Deloitte, Barnes & Noble, Vanguard demonstrate that basic improvements (e.g., Best Bets) are insu cient (and justify increased $$$)

Navigation: Any improvements?
Michigan State University builds A-Z index automatically based on frequent queries

Navigation: Where does it fail?
Track and study pages (excluding main page) where search is initiated
 What do they search? (e.g., acronyms, jargon)  Are there other issues that would cause a “dead end”? (e.g., tagging and titling problems)  Are there user studies that could test/validate problems on these pages? (e.g., “Where did you want to go next?)

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Metadata Development: How do searchers express their needs?
Tone and jargon (e.g., “cancer” vs. “oncology,” “lorry” vs. “truck,” acronyms) Syntax (e.g., Boolean, natural language, keyword) Length (e.g., number of terms/query; Long Tail queries longer and more complex than Short Head) Everything we know from analyzing folksonomic tags applies here, and vice versa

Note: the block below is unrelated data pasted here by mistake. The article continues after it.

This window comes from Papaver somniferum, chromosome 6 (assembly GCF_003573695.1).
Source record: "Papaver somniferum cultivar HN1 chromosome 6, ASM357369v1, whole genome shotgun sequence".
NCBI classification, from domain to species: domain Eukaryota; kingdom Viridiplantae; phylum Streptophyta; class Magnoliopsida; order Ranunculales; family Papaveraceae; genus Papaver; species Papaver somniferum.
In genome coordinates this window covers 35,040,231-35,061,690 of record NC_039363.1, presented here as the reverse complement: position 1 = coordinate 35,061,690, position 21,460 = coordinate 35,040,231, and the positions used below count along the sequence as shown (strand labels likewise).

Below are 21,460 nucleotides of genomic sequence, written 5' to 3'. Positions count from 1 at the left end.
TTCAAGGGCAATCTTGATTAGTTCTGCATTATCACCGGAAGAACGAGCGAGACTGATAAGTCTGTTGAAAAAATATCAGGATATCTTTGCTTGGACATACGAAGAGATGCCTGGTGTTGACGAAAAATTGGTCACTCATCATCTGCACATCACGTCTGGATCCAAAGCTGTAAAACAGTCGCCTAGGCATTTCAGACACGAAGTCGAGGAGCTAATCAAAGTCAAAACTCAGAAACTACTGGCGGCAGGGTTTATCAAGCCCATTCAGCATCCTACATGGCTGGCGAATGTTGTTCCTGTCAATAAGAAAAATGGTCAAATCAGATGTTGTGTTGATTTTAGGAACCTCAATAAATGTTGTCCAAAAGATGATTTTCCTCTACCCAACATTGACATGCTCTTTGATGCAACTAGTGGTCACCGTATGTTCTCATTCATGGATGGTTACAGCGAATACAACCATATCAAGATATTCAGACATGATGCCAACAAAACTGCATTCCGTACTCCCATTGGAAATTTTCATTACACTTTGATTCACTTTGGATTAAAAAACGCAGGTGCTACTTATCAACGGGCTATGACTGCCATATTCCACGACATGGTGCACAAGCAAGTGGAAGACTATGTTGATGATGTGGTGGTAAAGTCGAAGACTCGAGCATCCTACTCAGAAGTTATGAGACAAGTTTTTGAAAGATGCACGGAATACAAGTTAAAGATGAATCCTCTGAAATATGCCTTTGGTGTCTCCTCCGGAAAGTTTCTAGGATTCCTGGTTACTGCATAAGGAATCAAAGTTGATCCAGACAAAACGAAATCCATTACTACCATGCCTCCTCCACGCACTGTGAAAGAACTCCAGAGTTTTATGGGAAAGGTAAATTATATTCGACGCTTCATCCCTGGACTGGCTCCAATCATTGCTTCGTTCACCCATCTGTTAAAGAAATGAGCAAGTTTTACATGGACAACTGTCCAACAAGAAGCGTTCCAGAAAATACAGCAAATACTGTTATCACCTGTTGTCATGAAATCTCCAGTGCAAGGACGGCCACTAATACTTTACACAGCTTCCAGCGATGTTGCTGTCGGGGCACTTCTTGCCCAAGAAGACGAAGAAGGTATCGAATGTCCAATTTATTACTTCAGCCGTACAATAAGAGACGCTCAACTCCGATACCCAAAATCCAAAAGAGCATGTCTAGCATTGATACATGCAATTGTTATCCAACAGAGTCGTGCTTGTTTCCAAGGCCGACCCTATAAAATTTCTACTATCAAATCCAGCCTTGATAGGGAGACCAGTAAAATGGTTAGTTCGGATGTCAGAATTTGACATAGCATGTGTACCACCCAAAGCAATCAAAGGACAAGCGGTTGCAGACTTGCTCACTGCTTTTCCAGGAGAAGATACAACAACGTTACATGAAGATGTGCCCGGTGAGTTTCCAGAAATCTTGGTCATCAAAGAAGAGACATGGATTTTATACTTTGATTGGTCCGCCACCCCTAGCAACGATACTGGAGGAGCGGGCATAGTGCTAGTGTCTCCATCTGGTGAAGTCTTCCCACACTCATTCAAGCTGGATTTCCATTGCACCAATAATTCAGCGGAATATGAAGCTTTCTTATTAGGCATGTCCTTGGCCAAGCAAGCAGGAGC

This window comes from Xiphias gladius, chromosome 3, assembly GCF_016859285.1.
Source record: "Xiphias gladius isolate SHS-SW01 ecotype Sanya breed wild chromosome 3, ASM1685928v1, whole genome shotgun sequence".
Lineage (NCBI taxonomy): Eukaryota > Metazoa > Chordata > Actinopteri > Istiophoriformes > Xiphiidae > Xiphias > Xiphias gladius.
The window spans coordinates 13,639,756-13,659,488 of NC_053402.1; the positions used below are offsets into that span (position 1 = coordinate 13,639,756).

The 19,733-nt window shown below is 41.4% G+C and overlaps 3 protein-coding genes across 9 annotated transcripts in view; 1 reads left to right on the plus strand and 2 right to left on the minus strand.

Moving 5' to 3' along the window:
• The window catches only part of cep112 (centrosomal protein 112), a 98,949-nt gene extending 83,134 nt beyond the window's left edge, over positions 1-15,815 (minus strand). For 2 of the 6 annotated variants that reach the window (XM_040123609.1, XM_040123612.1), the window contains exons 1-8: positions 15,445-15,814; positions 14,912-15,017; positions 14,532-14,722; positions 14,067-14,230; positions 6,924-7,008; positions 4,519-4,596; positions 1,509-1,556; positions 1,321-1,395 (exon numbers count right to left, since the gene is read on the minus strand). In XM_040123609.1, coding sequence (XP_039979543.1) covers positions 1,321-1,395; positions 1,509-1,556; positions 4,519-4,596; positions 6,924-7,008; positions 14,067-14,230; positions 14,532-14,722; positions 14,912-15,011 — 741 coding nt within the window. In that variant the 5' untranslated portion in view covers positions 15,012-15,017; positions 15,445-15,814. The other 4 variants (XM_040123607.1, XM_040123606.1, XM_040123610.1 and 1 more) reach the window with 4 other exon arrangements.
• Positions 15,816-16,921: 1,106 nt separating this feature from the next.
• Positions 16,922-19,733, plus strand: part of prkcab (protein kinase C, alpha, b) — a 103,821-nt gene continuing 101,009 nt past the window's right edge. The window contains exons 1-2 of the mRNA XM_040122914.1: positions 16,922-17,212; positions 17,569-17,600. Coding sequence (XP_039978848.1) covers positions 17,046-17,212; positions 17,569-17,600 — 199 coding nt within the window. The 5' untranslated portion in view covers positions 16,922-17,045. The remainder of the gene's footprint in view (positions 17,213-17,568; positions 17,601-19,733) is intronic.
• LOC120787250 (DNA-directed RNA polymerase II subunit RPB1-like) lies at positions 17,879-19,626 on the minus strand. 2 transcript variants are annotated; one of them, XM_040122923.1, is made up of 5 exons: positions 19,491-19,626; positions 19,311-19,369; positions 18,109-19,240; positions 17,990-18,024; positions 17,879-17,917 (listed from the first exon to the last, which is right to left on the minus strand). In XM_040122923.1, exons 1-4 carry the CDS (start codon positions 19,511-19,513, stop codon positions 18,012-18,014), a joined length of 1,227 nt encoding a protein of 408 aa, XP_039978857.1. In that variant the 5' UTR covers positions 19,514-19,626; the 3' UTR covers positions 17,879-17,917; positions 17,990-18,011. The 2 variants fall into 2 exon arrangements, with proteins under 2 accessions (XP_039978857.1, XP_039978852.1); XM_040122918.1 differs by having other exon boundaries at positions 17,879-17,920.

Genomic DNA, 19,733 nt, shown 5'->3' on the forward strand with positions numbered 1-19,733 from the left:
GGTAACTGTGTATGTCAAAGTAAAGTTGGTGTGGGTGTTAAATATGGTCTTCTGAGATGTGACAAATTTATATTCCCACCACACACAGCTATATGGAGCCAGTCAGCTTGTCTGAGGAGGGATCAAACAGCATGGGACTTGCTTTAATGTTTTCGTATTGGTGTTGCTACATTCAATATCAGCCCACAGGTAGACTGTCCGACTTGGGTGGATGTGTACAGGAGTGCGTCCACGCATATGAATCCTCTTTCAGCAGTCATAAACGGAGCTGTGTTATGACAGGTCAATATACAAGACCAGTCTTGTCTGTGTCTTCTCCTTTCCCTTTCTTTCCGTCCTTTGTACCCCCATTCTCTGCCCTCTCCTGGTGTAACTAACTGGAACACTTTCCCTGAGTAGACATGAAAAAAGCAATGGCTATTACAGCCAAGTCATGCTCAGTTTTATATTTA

Metadata Development: Which values and attributes?
Uncover hierarchy and identify
 Metadata values (e.g., mobile vs. cell)  Metadata attributes (e.g., genre, region)  Content types (e.g., spec, price sheet)

SA combines with AI tools for clustering, enabling concept searching and thesaurus development

Metadata Development: Leveraging di erences in the curve
Variations in information needs emerge between Short Head and Long Tail Example: Deloitte intranet’s “known-item” queries are common; research topics are infrequent

Organizational Impact: Educational opportunities
“Reverse engineer” performance problems
 Vanguard
 Tests “best” results for common queries  Determines why these results aren’t retrieved or clicked-through  Demonstrates problem and solutions to content owners/authors bene ts

known-item queries